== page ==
In Carolyn Widom's longitudinal study of children made legally dependent due to child maltreatment in the 1960s, a history of maltreatment in childhood was associated with elevated rates of neglect and sexual abuse, but not physical abuse, in the next generation. Widom's study compared adults with childhood histories of maltreatment to a nonmaltreated control group who grew up in the same neighborhoods and whose families had similar socio-economic profiles (Widom, Czaja, & DuMont, 2015).
In their study of infant neglect among young mothers in a state home visitation program, Jessica Bartlett and Melissa Easterbrooks found that more than three quarters of mothers (77%) who were maltreated in childhood had not maltreated their children by age 30 months. However, “a history of substantiated intergenerational transmission was common”; 60% of mothers of neglected infants were maltreated (in their childhoods) “and the proportion differed significantly by whether mothers did or did not have a history of maltreatment” (Bartlet & Easterbooks, 2015, p. 27).
In Widom's study, parents with histories of childhood maltreatment had rates of CPS reports and out-of-home placements of their children 2-3 times higher than parents in the control group. However, there were only small differences in self-reported child maltreatment behaviors between parents with childhood maltreatment histories and control group parents, suggesting that the surveillance effect may have been partially responsible for higher rates of CPS reports and child placements (Widom, Czaja, & DuMont, 2015).
In Bartlett's and Easterbrooks' study of adolescent mothers, a history of physical abuse in childhood was more likely to lead to neglectful parenting than abusive parenting. Furthermore, mothers abused in childhood were four times more likely to be substantiated for neglect than mothers who had not been physically abused in childhood (Bartlett & Easterbrooks, 2012).
In Bartlett's and Easterbrooks' study of infant neglect, mothers who had experienced multiple types of maltreatment in childhood were 2.5 -3 times more likely to be substantiated for neglect than mothers without a history of maltreatment in childhood (Bartlett & Easterbrooks, 2015).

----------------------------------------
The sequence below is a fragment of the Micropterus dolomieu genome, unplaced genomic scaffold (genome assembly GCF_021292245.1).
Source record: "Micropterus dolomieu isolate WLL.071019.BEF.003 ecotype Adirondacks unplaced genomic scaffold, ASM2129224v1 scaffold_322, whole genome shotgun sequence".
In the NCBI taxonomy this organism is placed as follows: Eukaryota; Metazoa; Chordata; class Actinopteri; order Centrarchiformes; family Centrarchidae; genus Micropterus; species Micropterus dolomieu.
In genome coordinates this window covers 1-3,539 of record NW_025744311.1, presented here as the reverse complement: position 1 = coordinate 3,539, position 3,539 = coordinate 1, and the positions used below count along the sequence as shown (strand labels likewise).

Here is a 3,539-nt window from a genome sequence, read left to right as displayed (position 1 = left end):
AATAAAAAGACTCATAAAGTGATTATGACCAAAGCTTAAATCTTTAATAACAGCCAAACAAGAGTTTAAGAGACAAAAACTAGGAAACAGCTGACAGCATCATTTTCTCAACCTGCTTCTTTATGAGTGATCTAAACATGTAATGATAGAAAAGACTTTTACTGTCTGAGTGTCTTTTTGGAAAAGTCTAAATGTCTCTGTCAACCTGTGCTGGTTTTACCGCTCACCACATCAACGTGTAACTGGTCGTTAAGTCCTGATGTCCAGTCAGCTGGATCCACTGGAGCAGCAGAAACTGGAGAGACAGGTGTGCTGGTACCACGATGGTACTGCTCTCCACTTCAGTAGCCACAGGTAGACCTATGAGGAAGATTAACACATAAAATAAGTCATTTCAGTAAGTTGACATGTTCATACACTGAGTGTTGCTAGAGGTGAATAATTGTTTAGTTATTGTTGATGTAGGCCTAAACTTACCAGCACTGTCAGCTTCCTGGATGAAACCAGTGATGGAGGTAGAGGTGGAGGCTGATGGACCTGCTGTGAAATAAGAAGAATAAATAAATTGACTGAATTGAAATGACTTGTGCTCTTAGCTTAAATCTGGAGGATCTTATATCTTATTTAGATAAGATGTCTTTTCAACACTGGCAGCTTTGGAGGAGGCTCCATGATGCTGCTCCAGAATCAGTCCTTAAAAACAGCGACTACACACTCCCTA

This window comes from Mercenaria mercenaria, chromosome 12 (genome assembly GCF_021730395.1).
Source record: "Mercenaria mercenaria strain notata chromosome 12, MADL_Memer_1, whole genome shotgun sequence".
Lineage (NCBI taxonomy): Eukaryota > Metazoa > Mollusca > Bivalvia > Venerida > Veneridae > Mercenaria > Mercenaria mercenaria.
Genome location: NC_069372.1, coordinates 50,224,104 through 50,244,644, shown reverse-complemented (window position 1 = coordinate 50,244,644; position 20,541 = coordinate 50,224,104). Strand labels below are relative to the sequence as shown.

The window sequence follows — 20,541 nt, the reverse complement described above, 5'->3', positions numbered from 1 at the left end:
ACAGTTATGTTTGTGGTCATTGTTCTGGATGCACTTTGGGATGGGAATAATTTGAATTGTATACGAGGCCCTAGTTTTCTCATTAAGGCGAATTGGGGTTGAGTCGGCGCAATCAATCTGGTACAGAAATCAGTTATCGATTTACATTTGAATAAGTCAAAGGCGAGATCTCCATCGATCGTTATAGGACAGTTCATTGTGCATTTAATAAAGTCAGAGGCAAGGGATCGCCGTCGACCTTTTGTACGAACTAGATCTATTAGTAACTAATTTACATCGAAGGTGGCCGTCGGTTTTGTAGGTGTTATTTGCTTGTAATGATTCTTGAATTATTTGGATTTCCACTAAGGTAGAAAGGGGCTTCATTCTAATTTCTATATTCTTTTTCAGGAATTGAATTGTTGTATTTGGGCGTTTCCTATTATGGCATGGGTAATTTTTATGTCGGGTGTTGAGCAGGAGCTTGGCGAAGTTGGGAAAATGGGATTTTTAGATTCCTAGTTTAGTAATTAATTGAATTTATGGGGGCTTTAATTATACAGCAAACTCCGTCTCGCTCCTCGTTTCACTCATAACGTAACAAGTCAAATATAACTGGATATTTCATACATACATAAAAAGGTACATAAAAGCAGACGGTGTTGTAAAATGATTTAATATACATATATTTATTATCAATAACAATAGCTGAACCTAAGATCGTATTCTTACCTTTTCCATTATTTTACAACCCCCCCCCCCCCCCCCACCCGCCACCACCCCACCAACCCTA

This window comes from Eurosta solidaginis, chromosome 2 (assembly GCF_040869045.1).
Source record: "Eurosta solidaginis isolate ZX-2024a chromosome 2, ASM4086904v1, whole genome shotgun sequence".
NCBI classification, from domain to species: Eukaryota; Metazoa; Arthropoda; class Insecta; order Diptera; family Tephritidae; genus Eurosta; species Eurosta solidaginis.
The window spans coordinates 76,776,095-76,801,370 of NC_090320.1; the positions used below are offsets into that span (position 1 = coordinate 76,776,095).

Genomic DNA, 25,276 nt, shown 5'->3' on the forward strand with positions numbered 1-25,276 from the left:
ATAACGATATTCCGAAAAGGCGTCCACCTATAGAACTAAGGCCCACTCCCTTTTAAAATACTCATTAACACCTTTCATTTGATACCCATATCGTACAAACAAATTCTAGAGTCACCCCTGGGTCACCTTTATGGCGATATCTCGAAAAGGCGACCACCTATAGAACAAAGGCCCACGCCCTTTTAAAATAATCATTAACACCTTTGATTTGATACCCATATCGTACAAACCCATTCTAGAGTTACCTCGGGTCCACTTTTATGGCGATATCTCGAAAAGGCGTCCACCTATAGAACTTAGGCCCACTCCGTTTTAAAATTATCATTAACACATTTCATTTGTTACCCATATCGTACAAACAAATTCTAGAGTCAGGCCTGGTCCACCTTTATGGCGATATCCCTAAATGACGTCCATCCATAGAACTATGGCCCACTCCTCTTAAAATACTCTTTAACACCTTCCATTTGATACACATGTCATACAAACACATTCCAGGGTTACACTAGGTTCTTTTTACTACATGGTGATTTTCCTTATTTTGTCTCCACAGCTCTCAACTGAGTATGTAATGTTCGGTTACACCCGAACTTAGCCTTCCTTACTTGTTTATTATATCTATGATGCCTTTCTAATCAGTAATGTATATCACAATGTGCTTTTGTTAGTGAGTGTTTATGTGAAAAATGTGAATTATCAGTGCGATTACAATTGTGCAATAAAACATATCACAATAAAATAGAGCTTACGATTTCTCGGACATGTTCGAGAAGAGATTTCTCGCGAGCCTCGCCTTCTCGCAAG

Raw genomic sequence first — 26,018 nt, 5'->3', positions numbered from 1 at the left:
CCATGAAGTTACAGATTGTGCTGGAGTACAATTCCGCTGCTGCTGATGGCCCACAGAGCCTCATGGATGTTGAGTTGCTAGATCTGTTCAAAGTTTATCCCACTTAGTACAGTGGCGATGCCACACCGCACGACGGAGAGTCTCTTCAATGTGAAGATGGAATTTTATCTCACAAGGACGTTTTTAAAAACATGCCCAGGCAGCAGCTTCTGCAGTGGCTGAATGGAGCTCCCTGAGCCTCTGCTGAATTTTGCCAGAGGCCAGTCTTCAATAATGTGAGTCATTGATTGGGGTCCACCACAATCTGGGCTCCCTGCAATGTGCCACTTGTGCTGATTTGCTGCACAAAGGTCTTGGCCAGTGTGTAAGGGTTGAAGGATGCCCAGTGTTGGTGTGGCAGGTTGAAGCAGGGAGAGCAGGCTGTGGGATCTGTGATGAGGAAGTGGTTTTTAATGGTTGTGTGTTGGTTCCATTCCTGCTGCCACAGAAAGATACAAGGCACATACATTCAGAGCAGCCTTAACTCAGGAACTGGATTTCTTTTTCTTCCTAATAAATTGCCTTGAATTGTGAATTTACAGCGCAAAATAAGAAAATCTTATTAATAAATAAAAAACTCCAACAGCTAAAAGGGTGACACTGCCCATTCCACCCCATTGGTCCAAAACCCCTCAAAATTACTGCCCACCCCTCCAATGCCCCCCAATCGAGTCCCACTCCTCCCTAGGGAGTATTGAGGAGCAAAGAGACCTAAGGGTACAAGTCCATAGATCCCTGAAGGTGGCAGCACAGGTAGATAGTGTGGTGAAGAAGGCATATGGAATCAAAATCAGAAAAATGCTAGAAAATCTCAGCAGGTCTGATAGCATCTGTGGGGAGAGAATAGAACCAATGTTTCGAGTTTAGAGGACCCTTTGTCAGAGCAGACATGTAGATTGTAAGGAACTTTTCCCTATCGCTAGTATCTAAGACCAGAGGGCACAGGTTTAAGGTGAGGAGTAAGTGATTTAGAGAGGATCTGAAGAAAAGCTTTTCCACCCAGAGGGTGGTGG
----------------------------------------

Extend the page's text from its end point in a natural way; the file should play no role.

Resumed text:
In Bartlett's and Easterbrook's study of infant neglect, the frequency and dependability of social support moderated the relation between maternal histories of childhood maltreatment and parenting whereas positive relationships in childhood did not. However, in their study of adolescent mothers “positive early bonds help to counteract adversities faced by adolescent mothers…” (Bartlett & Easterbrooks, 2015, p. 2167). Unfortunately, neither of these studies examined the moderating effects of intimate relationships and the presence or absence of domestic violence on young mothers abused or neglected in their own childhoods.
In these studies, (1) neglect was more likely to be transmitted from one generation to the next than physical abuse and (2) a history of physical abuse in childhood was more likely to lead to neglectful parenting than abusive parenting in the next generation. (3) A history of physical abuse in childhood increased the risk of substantiated child neglect by a factor of four. (4) Histories in childhood of multiple types of maltreatment were associated with highly elevated rates of child neglect in the next generation. (5) The frequency and duration of social support and positive bonds with caregivers in childhood had a modest effect on rates of intergenerational transmission of child neglect among young mothers. What are plausible hypotheses for explaining these intriguing research findings?
1. Severe early neglect is associated with multiple adversities, including poverty, co-occurring substance abuse and mental health disorders, domestic violence, and parental incarceration. Adverse Childhood Experiences (ACE) studies have consistently found that it is the number of adversities, rather than any one specific adversity, that has the most effect on health and mental health outcomes throughout adult life (Felitti et al., 1998). The elevated rate of intergenerational transmission of neglect compared to abuse may be due to a higher average “dose” of adversities in childhood for neglected children compared to physically abused children.
2. Nikulina, Widom and Czaja have recently published research that compares adult outcomes for neglected children vs. poor children, not an easy comparison to make given the enmeshment of poverty and neglect (Nikulina, Widom, & Czaja, 2011). They found that both poverty and neglect (independently) were associated with elevated rates of PTSD and arrests in young adulthood and lower levels of academic achievement. Poverty (but not neglect) was associated with an elevated rate of Major Depressive Disorder. These findings suggest that parents who experience both severe neglect and long term poverty in childhood are likely to have lower levels of academic achievement and be highly vulnerable to mood disorders, especially PTSD and major depression. According to Widom and Nikulina, material hardship and psychological distress are linked in neglecting families (Widum & Nikulina, 2012, p. 79); and it appears likely that children who grow up in poor families with parents with chronically relapsing mood disorders often become young adults with low academic achievement, limited economic opportunities and early onset mood disorders resulting from trauma histories.